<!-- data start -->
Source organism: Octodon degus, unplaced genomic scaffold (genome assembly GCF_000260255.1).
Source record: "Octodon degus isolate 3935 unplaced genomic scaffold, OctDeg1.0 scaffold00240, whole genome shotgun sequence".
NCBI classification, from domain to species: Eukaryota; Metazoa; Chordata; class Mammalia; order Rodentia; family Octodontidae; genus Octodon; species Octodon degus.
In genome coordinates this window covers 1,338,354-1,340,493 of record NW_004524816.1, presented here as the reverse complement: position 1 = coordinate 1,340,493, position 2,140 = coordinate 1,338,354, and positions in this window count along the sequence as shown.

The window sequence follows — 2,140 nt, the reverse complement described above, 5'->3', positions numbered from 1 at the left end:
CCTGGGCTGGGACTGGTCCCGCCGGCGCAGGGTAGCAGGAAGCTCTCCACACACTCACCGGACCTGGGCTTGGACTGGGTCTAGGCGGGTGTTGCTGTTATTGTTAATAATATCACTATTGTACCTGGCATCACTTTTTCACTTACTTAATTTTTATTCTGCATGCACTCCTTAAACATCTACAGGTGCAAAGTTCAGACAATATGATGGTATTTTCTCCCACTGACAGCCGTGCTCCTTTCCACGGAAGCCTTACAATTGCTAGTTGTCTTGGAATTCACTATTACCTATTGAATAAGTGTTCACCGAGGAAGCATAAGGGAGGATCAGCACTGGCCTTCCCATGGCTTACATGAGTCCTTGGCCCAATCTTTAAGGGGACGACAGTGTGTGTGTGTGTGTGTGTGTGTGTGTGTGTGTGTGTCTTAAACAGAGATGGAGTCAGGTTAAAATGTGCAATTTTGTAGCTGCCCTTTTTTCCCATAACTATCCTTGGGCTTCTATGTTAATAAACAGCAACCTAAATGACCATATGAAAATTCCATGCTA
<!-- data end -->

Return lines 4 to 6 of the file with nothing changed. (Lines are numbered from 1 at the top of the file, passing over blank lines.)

In genome coordinates this window covers 1,338,354-1,340,493 of record NW_004524816.1, presented here as the reverse complement: position 1 = coordinate 1,340,493, position 2,140 = coordinate 1,338,354, and positions in this window count along the sequence as shown.

The window sequence follows — 2,140 nt, the reverse complement described above, 5'->3', positions numbered from 1 at the left end:
CCTGGGCTGGGACTGGTCCCGCCGGCGCAGGGTAGCAGGAAGCTCTCCACACACTCACCGGACCTGGGCTTGGACTGGGTCTAGGCGGGTGTTGCTGTTATTGTTAATAATATCACTATTGTACCTGGCATCACTTTTTCACTTACTTAATTTTTATTCTGCATGCACTCCTTAAACATCTACAGGTGCAAAGTTCAGACAATATGATGGTATTTTCTCCCACTGACAGCCGTGCTCCTTTCCACGGAAGCCTTACAATTGCTAGTTGTCTTGGAATTCACTATTACCTATTGAATAAGTGTTCACCGAGGAAGCATAAGGGAGGATCAGCACTGGCCTTCCCATGGCTTACATGAGTCCTTGGCCCAATCTTTAAGGGGACGACAGTGTGTGTGTGTGTGTGTGTGTGTGTGTGTGTGTGTGTCTTAAACAGAGATGGAGTCAGGTTAAAATGTGCAATTTTGTAGCTGCCCTTTTTTCCCATAACTATCCTTGGGCTTCTATGTTAATAAACAGCAACCTAAATGACCATATGAAAATTCCATGCTA